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YOU do not have to be a celebrity like Geri Halliwell or Britney Spears to have your own website: these days, it seems, almost everyone has one. Websites have become the modern-day calling card, not to mention the ultimate shop window, and it is not surprising that web designers are in huge demand. The good news is that you can learn how to do it yourself.

The plan may be to market your talents as a freelance web designer, or to maintain and upgrade your company’s website. Standards are very high, and once you have covered the basics, web design is an area that demands constant upskilling.

“One of the biggest problems with web design is that it is constantly changing,” says Julie Hatton, a Birmingham-based freelance web design trainer. “Programs are being upgraded all the time, and if you don’t stay on top of the changes your skills will soon be outdated.”

Julie teaches web design to private individuals and companies. Complete beginners start with a two-day introduction to web design,
followed by two days of more advanced training a month or so later.

Training covers the main components of web design, including HTML and JavaScript coding, as well as the use of web design software such as Dreamweaver and Fireworks.
“People tend to have rather high expectations of what can be achieved in a couple of days,” says Julie. “But they soon realise there is more to it than the basics, and as they progress some find it quite in- tensive and, at times, difficult.”

Online learning is increasingly popular with full-timers or people who prefer to work at their own pace.
Lincolnshire-based Office Associates offers web-related courses from introductory level to advanced via an instructor, or interactive computer-based training via the Internet and CD-Rom.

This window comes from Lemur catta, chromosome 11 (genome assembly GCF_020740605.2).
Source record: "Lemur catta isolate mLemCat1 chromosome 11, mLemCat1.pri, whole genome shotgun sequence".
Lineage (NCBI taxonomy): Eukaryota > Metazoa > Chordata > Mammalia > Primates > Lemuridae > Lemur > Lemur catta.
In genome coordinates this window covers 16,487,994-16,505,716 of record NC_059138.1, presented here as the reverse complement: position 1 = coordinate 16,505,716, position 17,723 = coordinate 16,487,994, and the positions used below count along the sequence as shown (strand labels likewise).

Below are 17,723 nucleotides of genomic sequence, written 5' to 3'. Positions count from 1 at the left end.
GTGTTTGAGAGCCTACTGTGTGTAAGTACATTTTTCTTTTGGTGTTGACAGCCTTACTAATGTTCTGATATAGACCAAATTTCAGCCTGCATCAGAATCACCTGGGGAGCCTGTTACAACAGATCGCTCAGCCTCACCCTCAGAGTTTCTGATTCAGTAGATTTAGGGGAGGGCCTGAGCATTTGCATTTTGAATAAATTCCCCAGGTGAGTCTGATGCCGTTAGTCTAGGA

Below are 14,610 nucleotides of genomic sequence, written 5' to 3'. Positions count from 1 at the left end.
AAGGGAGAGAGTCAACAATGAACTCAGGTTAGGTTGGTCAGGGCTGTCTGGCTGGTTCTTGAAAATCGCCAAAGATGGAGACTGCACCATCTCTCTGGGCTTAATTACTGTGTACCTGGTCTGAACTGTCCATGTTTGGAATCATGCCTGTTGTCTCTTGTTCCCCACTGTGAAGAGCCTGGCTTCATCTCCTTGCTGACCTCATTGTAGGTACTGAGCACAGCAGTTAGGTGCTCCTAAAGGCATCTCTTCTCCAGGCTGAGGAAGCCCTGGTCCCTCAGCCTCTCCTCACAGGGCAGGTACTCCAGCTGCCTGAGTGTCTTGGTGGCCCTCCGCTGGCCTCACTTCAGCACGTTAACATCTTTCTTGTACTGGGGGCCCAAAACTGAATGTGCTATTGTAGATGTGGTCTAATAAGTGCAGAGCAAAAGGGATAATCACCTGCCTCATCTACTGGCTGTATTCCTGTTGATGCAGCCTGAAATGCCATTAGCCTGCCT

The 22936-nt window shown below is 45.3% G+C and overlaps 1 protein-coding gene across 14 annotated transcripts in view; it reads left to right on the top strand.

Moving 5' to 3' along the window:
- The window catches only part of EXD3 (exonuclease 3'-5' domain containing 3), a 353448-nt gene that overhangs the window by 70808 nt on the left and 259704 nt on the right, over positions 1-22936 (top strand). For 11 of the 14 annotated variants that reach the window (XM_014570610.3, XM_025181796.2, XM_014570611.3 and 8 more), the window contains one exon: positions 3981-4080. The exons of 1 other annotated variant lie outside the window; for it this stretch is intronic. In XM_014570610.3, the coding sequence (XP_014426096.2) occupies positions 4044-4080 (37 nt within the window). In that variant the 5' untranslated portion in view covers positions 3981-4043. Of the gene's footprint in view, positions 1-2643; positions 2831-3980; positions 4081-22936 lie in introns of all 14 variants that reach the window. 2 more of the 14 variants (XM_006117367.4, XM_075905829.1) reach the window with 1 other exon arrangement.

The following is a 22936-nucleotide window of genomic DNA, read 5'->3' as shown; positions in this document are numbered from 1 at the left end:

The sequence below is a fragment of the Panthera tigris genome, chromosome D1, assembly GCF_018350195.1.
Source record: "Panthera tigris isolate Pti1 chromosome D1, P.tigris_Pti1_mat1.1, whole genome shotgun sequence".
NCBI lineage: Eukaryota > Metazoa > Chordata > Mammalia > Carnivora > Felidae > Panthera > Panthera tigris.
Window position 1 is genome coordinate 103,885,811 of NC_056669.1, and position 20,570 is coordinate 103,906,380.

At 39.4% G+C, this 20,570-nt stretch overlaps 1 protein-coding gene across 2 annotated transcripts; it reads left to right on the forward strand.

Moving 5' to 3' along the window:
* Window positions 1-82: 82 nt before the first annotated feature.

“There are so many different ways of creating and enhancing a website,” says trainer Margaret Sergeant. “You can learn standard HTML code to create a basic web page and then learn to use Flash which involves more programming skills.”

Bristol-based WeTrain4U provides around 2,000 web-based training courses. Its Technical Web Development group has 69 different courses.
“This has proved very popular,” says managing director Tim Totty. “It is ideal for young people just starting their careers, experienced web masters who want to keep up and improve their skills and those who just want to build their own website.”

One of the problems for those planning a career in web design has been a lack of recognised qualifications.
Tim adds: “There are some qualifications available from Certified Internet Webmaster (, but generally the software is evolving so quickly it is difficult to keep pace. What some people can do is put a portfolio of their web designs on to a CD-Rom, which they can present to prospective employers to demonstrate their skill level.”

A Government initiative is helping with the cost of training – the Individual Learning Account (ILA) scheme provides up to GBP 150 for each learner over 19 and resident in the UK. Some colleges and universities offer training courses aimed specifically at helping small businesses that are lacking in key IT and web skills.
Liverpool-based Connect, which is run by the University of Liverpool, offers one and two-day courses in web design and marketing. These are free to local businesses but are also available to the general public for a fee.

Connect’s Sue Roberts says: “Without Internet and web development skills small firms can quickly find themselves being left behind in the market place.
“We are addressing that problem and enabling individuals, some of whom have never touched a website before, to manage and upgrade their company’s website.” INFORMATION: Learndirect has information on web design and related courses: 0800 100 900/; University of Liverpool Connect:; WeTrain4U: 01275 794 493/; Office Associates: 01507 313501/; also visit Training Pages: